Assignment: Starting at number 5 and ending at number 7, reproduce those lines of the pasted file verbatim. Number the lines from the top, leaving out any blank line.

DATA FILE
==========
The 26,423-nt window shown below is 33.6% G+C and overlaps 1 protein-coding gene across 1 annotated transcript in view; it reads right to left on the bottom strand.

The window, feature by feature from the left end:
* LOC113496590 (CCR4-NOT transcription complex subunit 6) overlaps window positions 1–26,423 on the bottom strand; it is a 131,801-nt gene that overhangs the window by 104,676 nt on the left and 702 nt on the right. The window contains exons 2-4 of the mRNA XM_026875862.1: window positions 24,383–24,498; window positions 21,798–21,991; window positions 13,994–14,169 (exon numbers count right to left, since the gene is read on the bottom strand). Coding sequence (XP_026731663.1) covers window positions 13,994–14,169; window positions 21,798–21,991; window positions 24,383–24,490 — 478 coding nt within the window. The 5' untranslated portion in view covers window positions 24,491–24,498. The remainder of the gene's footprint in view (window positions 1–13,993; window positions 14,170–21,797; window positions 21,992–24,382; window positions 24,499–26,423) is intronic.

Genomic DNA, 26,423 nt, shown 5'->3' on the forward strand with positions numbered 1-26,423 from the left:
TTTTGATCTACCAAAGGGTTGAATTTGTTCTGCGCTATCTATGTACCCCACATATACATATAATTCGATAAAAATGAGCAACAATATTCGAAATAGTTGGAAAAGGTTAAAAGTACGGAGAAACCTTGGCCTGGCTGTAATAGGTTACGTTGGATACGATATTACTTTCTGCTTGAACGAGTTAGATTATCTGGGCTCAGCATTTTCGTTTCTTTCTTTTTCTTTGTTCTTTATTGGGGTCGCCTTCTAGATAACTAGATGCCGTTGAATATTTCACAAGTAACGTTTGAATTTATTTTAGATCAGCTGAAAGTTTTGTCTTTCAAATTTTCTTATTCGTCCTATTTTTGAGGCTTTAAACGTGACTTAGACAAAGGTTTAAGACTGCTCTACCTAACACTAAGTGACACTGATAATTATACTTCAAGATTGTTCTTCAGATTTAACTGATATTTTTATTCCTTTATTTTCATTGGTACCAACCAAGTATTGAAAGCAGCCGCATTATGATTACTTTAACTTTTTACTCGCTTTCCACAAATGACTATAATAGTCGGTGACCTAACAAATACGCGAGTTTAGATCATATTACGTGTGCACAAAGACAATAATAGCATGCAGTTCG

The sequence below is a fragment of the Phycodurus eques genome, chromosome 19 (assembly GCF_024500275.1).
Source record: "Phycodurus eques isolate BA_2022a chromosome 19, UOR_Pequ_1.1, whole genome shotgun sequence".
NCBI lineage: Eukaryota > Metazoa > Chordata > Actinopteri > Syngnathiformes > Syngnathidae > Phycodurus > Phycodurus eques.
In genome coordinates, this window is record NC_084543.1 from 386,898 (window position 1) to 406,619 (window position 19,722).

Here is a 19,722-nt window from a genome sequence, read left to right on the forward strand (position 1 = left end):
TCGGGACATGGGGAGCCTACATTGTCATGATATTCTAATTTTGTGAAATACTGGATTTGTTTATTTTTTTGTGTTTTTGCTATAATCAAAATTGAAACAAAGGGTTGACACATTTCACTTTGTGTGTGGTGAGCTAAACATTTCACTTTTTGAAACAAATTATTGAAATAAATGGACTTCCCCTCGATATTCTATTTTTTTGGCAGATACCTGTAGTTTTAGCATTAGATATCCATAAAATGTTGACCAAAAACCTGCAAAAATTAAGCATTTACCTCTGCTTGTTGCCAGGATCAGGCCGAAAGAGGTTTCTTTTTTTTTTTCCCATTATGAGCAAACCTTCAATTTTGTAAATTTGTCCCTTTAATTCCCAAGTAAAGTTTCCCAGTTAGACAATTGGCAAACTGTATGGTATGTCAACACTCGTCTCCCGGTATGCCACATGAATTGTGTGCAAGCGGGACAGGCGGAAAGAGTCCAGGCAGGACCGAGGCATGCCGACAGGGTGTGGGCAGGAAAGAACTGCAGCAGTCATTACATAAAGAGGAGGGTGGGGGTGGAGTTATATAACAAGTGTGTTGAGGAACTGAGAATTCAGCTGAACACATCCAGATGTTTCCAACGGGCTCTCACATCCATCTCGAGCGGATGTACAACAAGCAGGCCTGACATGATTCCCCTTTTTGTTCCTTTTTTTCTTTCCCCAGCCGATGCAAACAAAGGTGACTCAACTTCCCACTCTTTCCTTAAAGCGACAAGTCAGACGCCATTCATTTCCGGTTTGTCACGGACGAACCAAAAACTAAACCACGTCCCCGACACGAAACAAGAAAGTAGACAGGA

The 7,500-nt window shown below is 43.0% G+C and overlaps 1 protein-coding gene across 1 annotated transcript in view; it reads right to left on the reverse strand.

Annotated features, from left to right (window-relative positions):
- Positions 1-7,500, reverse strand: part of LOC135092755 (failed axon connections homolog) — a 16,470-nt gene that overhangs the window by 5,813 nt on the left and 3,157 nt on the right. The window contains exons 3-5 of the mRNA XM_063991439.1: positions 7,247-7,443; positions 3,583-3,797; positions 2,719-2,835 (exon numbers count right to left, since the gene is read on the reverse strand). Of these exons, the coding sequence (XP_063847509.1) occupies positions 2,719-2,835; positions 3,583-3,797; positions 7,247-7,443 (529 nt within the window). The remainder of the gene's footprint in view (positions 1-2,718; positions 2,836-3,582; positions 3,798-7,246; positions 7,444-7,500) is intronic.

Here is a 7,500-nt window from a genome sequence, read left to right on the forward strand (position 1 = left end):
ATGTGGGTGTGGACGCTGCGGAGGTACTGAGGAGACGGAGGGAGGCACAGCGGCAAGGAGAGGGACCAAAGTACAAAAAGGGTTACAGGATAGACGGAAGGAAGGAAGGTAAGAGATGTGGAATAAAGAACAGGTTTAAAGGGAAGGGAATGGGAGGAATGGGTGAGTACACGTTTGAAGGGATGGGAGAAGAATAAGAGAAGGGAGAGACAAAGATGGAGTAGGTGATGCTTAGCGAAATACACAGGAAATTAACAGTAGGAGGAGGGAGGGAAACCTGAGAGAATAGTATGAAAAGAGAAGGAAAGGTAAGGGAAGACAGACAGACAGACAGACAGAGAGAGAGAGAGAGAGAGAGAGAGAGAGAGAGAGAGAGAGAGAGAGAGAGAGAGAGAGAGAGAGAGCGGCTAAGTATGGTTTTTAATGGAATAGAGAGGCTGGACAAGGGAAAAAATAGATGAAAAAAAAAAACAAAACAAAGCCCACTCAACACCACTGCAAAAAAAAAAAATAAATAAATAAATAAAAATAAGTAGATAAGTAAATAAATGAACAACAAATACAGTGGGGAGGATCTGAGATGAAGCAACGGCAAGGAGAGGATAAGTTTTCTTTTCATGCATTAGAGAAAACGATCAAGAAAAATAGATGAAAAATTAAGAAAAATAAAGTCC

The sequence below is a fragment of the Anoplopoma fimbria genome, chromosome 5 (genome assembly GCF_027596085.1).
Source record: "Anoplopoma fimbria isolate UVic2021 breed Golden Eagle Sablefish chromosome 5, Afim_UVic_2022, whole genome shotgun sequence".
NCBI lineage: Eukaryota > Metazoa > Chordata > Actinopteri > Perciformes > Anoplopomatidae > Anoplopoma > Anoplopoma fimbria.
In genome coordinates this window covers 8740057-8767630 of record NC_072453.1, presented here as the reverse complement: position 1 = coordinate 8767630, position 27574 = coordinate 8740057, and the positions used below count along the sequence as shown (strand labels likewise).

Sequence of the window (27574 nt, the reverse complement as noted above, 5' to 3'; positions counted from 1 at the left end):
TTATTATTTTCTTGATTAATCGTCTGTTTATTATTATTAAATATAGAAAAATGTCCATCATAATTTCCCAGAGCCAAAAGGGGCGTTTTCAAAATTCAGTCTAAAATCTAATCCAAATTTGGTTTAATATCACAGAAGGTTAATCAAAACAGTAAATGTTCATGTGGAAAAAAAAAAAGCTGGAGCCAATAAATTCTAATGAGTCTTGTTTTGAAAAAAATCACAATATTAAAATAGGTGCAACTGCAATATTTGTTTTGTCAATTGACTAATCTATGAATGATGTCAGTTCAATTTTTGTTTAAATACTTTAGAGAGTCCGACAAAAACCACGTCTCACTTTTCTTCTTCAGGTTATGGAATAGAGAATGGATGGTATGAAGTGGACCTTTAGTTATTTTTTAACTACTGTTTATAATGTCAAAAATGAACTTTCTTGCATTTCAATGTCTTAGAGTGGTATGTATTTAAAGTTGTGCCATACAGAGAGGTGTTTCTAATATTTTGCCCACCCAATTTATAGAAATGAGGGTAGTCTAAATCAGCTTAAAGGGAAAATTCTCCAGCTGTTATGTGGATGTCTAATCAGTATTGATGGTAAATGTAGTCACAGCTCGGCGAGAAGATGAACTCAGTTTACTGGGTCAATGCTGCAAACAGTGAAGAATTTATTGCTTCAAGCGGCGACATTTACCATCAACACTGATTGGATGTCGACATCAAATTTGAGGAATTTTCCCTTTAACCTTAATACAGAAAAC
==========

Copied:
TTTTGATCTACCAAAGGGTTGAATTTGTTCTGCGCTATCTATGTACCCCACATATACATATAATTCGATAAAAATGAGCAACAATATTCGAAATAGTTGGAAAAGGTTAAAAGTACGGAGAAACCTTGGCCTGGCTGTAATAGGTTACGTTGGATACGATATTACTTTCTGCTTGAACGAGTTAGATTATCTGGGCTCAGCATTTTCGTTTCTTTCTTTTTCTTTGTTCTTTATTGGGGTCGCCTTCTAGATAACTAGATGCCGTTGAATATTTCACAAGTAACGTTTGAATTTATTTTAGATCAGCTGAAAGTTTTGTCTTTCAAATTTTCTTATTCGTCCTATTTTTGAGGCTTTAAACGTGACTTAGACAAAGGTTTAAGACTGCTCTACCTAACACTAAGTGACACTGATAATTATACTTCAAGATTGTTCTTCAGATTTAACTGATATTTTTATTCCTTTATTTTCATTGGTACCAACCAAGTATTGAAAGCAGCCGCATTATGATTACTTTAACTTTTTACTCGCTTTCCACAAATGACTATAATAGTCGGTGACCTAACAAATACGCGAGTTTAGATCATATTACGTGTGCACAAAGACAATAATAGCATGCAGTTCG

The sequence below is a fragment of the Phycodurus eques genome, chromosome 19 (assembly GCF_024500275.1).
Source record: "Phycodurus eques isolate BA_2022a chromosome 19, UOR_Pequ_1.1, whole genome shotgun sequence".